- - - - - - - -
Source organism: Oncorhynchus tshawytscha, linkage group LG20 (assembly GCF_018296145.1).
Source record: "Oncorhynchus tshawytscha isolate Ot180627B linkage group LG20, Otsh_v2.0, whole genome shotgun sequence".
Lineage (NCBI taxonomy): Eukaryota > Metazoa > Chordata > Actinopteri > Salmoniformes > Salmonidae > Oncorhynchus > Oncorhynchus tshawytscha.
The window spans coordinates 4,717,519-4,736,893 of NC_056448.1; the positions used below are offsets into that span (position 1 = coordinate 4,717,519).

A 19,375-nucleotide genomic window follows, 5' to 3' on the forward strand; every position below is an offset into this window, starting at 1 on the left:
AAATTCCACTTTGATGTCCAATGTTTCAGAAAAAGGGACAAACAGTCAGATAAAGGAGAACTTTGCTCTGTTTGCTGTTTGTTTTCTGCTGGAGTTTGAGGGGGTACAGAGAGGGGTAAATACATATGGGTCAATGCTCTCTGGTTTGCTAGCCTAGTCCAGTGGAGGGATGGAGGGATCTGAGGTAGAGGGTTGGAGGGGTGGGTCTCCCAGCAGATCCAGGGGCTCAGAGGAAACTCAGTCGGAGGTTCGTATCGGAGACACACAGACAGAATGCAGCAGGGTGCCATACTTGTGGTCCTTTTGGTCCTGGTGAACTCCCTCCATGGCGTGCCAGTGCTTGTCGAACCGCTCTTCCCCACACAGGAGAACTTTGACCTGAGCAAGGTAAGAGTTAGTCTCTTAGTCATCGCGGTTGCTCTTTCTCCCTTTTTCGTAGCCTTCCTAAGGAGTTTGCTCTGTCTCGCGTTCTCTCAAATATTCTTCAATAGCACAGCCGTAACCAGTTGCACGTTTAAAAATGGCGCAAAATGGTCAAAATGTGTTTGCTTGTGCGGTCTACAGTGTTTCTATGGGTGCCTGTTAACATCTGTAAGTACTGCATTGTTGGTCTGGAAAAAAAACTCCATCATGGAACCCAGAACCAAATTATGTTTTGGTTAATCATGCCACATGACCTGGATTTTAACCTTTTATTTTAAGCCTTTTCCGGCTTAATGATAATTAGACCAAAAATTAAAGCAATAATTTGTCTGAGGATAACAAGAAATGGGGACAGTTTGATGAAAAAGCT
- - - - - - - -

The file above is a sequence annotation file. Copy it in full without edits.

Source organism: Oncorhynchus tshawytscha, linkage group LG20 (assembly GCF_018296145.1).
Source record: "Oncorhynchus tshawytscha isolate Ot180627B linkage group LG20, Otsh_v2.0, whole genome shotgun sequence".
Lineage (NCBI taxonomy): Eukaryota > Metazoa > Chordata > Actinopteri > Salmoniformes > Salmonidae > Oncorhynchus > Oncorhynchus tshawytscha.
The window spans coordinates 4,717,519-4,736,893 of NC_056448.1; the positions used below are offsets into that span (position 1 = coordinate 4,717,519).

A 19,375-nucleotide genomic window follows, 5' to 3' on the forward strand; every position below is an offset into this window, starting at 1 on the left:
AAATTCCACTTTGATGTCCAATGTTTCAGAAAAAGGGACAAACAGTCAGATAAAGGAGAACTTTGCTCTGTTTGCTGTTTGTTTTCTGCTGGAGTTTGAGGGGGTACAGAGAGGGGTAAATACATATGGGTCAATGCTCTCTGGTTTGCTAGCCTAGTCCAGTGGAGGGATGGAGGGATCTGAGGTAGAGGGTTGGAGGGGTGGGTCTCCCAGCAGATCCAGGGGCTCAGAGGAAACTCAGTCGGAGGTTCGTATCGGAGACACACAGACAGAATGCAGCAGGGTGCCATACTTGTGGTCCTTTTGGTCCTGGTGAACTCCCTCCATGGCGTGCCAGTGCTTGTCGAACCGCTCTTCCCCACACAGGAGAACTTTGACCTGAGCAAGGTAAGAGTTAGTCTCTTAGTCATCGCGGTTGCTCTTTCTCCCTTTTTCGTAGCCTTCCTAAGGAGTTTGCTCTGTCTCGCGTTCTCTCAAATATTCTTCAATAGCACAGCCGTAACCAGTTGCACGTTTAAAAATGGCGCAAAATGGTCAAAATGTGTTTGCTTGTGCGGTCTACAGTGTTTCTATGGGTGCCTGTTAACATCTGTAAGTACTGCATTGTTGGTCTGGAAAAAAAACTCCATCATGGAACCCAGAACCAAATTATGTTTTGGTTAATCATGCCACATGACCTGGATTTTAACCTTTTATTTTAAGCCTTTTCCGGCTTAATGATAATTAGACCAAAAATTAAAGCAATAATTTGTCTGAGGATAACAAGAAATGGGGACAGTTTGATGAAAAAGCT